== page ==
Turks in Berlin

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Turkish community of Berlin
Total population

Official number of people with Turkish background: 176,743[1] (5.1%)

Other estimates range from 200,000-500,000[2]
Regions with significant populations
Berlin
Kreuzberg, Neukölln, Schöneberg, Gesundbrunnen, Moabit, Hansaviertel
Languages
German · Kurdish · Turkish
Religion
Sunni Islam, Alevism
Related ethnic groups

Turks in Germany

Kurds in Germany

Turks in Berlin are people of Turkish ethnicity living in Berlin where they form the largest ethnic minority group with a population of around 200,000, making it the largest Turkish settlement outside of Turkey.[3] The largest communities can be found in Kreuzberg, Neukölln, with substantial populations in Schöneberg, Gesundbrunnen, Mitte, Spandau, Steglitz. 97% of all Turks live in former West Berlin.

Demographics[edit]

As of 2010, there were approx. 115,000 people with only Turkish citizenship residing in Berlin.[4] Additionally, there are many people with both German and Turkish citizenship or just with German citizenship. Including people with partial Turkish ancestry there are up to 200,000 Turks in Berlin. The German state does not keep statistics on race, instead they categorize ethnic groups originating from Turkey as being of Turkish national origin. Therefore, this also includes many Kurds and other ethnic minorities from Turkey. Furthermore, these figures do not include ethnic Turkish minorities from Bulgaria, Cyprus, Georgia, Greece, Iraq, Kosovo[a], Macedonia, Romania or any other traditional area of Turkish settlement because they are categorized by their country of origin rather than their ethnic Turkish or Kurdish identity.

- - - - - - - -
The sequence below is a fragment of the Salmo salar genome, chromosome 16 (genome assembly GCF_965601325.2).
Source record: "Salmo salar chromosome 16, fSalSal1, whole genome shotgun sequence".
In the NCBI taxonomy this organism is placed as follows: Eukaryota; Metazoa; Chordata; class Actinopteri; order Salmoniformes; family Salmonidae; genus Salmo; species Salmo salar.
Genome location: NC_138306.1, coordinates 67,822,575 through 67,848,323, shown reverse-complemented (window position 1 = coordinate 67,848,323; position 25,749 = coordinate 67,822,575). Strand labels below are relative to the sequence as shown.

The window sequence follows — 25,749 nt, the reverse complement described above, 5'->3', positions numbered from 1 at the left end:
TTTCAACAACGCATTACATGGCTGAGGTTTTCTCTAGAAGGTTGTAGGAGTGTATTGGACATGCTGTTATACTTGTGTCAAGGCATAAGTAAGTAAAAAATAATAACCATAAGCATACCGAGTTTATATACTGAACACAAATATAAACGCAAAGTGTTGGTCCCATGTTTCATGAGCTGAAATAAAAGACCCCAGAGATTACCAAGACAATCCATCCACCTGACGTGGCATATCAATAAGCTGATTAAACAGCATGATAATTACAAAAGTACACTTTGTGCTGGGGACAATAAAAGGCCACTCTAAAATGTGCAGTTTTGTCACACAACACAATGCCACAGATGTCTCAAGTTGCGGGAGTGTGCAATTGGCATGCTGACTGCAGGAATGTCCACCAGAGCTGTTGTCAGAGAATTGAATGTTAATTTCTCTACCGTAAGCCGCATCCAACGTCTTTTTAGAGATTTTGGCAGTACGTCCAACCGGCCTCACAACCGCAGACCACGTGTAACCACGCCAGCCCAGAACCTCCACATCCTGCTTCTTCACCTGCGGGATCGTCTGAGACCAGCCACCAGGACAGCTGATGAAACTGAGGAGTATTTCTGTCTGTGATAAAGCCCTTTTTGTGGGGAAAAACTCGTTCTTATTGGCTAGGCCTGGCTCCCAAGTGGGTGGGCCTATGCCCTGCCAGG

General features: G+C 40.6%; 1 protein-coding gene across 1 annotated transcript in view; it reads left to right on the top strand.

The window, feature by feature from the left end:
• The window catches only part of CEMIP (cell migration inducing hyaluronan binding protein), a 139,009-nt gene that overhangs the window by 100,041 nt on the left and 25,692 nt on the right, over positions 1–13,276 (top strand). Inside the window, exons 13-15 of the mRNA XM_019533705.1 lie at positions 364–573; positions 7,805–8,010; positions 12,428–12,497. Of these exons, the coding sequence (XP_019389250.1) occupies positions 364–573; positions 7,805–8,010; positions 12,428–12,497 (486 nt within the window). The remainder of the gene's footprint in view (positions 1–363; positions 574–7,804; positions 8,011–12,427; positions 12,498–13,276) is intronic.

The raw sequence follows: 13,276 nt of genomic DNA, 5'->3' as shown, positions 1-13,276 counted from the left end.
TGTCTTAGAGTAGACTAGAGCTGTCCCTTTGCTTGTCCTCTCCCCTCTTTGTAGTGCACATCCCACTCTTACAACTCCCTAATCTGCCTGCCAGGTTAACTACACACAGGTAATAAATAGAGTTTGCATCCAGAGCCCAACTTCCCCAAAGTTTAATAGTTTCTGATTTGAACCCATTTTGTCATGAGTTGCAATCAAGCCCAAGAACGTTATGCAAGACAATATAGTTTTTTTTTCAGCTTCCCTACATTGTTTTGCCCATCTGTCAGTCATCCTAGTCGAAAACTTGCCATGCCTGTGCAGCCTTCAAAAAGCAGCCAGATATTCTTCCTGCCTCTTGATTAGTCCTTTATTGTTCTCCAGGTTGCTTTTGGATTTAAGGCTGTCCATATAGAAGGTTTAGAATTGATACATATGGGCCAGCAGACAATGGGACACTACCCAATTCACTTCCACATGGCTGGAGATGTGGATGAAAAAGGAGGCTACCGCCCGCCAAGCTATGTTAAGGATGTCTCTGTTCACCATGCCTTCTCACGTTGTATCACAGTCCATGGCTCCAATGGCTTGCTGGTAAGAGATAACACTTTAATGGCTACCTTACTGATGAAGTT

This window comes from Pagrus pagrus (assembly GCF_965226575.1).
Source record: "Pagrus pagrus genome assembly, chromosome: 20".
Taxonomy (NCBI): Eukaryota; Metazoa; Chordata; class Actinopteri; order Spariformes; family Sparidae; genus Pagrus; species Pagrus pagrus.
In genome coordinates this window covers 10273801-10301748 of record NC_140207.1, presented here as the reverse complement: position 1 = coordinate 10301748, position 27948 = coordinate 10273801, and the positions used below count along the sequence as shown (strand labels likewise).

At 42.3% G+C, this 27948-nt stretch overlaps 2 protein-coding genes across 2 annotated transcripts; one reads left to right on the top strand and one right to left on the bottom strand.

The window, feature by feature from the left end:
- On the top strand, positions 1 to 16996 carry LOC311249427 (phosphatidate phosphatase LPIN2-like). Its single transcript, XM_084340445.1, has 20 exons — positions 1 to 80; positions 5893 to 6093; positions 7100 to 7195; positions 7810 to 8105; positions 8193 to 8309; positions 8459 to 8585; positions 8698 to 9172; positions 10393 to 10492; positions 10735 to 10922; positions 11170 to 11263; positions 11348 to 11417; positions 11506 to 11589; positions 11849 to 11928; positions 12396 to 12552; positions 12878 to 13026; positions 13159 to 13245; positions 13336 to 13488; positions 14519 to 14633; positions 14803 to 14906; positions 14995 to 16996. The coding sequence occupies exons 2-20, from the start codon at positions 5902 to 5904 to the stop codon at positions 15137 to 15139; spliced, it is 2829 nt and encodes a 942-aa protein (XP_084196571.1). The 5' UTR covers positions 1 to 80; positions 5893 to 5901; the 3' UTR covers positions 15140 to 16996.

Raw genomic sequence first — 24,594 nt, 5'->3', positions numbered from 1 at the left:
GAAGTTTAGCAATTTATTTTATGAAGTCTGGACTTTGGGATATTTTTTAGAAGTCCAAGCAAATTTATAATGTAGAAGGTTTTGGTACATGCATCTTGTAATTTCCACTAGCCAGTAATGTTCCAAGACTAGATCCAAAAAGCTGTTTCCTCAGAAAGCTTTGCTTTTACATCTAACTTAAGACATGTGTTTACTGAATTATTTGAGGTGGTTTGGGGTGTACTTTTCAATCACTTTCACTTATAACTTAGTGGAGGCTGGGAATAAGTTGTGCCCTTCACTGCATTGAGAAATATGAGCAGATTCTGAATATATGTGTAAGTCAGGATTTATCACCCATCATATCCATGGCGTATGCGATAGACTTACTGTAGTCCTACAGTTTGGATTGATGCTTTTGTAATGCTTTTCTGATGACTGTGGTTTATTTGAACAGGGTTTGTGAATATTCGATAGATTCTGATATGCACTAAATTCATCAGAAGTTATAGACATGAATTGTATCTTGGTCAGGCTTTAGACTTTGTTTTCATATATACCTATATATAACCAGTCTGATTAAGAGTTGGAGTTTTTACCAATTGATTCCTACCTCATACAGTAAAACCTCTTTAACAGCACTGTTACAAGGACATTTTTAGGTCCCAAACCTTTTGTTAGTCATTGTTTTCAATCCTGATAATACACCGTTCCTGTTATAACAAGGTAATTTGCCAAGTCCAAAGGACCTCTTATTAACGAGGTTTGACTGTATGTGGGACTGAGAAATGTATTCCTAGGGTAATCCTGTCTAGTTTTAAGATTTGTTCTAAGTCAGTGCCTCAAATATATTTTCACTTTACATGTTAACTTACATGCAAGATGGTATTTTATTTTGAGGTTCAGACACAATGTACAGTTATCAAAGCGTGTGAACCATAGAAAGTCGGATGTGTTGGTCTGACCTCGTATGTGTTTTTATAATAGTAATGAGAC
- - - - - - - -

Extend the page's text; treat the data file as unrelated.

Top 5 Berlin Boroughs with largest population claiming Turkish Descent
Rank Borough Population Percentage
1 Mitte 38,245 11.4%
2 Neukölln 36,932 12.0%
3 Kreuzberg 29,225 10.9%
4 Tempelhof-Schöneberg 22,043 6.6%
5 Reinickendorf 13,894 5.8%

Notes and references[edit]

Notes:

^ Kosovo is the subject of a territorial dispute between the Republic of Kosovo and the Republic of Serbia. The Republic of Kosovo declared independence on 17 February 2008, but Serbia continues to claim it as part of its own sovereign territory. The two governments normalised relations in 2013, as part of the Brussels Agreement. Kosovo has been recognised as an independent state by 108 out of 193 United Nations member states.


References: